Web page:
Hinduism is the predominant religion of the Indian subcontinent.
Hinduism is often referred to as Santana Dharma, a phrase meaning "the eternal law".
Hinduism can be described as the 'museum' of religions. No other religious tradition
is so eclectic, so diversified in its theoretical premises as well as its practical
expression. Hinduism can be called as Sanatana Dharma or the religion Perenis. As
the name implies ananta (without a beginning), it is eternal and ever-lasting (Shashvata).
It is the only major religion which has not been traced to a specific founder and
the only one which does not have a holy book as the one and only scriptural authority.
Sacred texts of Hindu religion consists of Vedas, Upanishads Bhagavad Gita etc.
Hinduism always absorbs anything that is good and valuable and at the same time,
it shares its wisdom with whomever earnestly seeks it. Its doors are open to all.
Hinduism does not attempt at conversion. It is against any forceful conversion or
inflictions on the non-believers. Its faith is that all men are born, children of
Sanatana Dharma. Once people become aware of this inheritance and follow its universal
principles, there is no need for any further conversion. Even the most uncompromising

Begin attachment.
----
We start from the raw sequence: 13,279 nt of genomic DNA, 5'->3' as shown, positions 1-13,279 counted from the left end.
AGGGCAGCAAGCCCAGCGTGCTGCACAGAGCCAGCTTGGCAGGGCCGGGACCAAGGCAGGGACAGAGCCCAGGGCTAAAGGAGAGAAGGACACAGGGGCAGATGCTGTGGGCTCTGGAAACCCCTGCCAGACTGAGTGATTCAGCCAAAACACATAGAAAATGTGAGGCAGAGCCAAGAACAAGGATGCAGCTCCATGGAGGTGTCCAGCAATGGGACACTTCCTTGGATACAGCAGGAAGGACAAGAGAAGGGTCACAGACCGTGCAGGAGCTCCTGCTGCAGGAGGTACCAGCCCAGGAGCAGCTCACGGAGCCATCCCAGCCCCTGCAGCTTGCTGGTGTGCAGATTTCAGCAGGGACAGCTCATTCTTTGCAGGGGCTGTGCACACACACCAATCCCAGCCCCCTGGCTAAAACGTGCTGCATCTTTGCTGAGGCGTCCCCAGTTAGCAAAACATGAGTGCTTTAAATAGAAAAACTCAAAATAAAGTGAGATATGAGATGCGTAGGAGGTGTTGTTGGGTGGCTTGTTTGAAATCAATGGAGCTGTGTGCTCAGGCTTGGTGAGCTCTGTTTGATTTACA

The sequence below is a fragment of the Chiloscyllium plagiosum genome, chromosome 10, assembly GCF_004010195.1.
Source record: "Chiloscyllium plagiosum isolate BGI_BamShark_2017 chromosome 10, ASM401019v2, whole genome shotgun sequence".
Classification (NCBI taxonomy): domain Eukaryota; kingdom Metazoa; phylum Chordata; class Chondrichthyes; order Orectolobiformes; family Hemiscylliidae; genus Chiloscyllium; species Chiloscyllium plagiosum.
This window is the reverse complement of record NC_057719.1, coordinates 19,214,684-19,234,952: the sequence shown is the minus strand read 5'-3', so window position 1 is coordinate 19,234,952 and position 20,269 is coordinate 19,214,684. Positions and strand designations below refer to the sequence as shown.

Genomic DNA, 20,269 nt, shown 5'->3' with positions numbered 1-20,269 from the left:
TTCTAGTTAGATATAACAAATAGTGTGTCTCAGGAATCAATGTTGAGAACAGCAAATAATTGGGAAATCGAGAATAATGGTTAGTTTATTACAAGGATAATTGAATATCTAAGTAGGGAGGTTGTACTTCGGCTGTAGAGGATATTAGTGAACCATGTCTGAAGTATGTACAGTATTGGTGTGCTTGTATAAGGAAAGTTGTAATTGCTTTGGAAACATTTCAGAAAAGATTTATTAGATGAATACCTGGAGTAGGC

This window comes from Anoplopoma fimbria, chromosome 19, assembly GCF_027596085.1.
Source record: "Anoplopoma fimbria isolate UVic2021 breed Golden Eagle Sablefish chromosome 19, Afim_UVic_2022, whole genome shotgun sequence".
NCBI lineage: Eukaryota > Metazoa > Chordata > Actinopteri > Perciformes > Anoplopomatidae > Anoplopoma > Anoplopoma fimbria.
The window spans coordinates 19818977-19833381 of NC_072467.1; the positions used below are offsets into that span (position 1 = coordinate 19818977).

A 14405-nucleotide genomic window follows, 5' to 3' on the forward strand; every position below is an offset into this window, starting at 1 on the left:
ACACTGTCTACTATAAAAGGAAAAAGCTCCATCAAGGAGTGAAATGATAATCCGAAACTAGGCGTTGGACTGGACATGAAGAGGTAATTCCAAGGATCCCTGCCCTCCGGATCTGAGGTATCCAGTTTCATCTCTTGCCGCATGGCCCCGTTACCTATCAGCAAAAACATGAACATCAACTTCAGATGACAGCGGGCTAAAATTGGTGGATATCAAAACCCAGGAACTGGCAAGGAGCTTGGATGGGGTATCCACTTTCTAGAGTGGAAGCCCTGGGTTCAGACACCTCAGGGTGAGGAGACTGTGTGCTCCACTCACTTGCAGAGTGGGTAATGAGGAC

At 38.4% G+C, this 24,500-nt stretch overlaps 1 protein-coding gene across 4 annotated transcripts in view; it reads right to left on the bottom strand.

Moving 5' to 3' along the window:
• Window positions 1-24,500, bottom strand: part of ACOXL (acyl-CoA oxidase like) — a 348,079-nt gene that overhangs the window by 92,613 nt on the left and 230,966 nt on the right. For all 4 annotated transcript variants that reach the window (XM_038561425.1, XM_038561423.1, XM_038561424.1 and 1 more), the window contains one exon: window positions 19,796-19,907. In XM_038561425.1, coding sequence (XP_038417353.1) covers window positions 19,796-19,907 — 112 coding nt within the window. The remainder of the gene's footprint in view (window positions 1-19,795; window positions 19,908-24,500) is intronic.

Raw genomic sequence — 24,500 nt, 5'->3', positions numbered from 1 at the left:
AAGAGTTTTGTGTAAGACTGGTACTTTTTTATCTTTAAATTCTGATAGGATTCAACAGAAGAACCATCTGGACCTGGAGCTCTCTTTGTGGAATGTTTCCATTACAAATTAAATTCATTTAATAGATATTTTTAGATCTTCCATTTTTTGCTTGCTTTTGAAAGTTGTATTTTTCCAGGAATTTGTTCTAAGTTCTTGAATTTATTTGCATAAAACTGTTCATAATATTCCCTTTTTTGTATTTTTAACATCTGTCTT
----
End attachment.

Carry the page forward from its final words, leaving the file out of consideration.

atheist finds a place in Sanatana Dharma and his philosophy and way of life are
duly noticed and his arguments heard with all patience. This arises from the belief that even such a person may one day realise his fundamental values of life and become
a follower of Dharma.
Hinduism has not only recognized the different aptitudes and temperaments of people
but devised ways of life, catering to such needs. It has also divided individual
life into different stages or ashramas. Thus a child is treated as an Anupanita
or uninitiated, lives a life of discipline and study and acquires knowledge and
virtue (Brahmacharya ashrama). He leads a life of voluntary poverty, subjects himself
to strict disciplining of his senses and mind and becomes a well groomed and highly
cultured person. Then he marries and leads a family life (Grihastha ashrama) and
brings up his children in the right traditions. By learning the Vedas, offering
sacrifices to gods and begetting a son, he pays off the three debts --debt to sages,
to gods and the manes. As he grows older, he becomes a forest dweller (Vanaprastha
Ashrama) with all passions and prejudices removed. There perhaps is no better scheme
of life, that harmonises the needs and the development of the individual and society
in such a well knit fashion. Thus the Sanatana Dharma emphasises a comprehensive
view of life which aims at the realization of both Abhyudaya and Nishreyas - worldly
prosperity and spiritual good.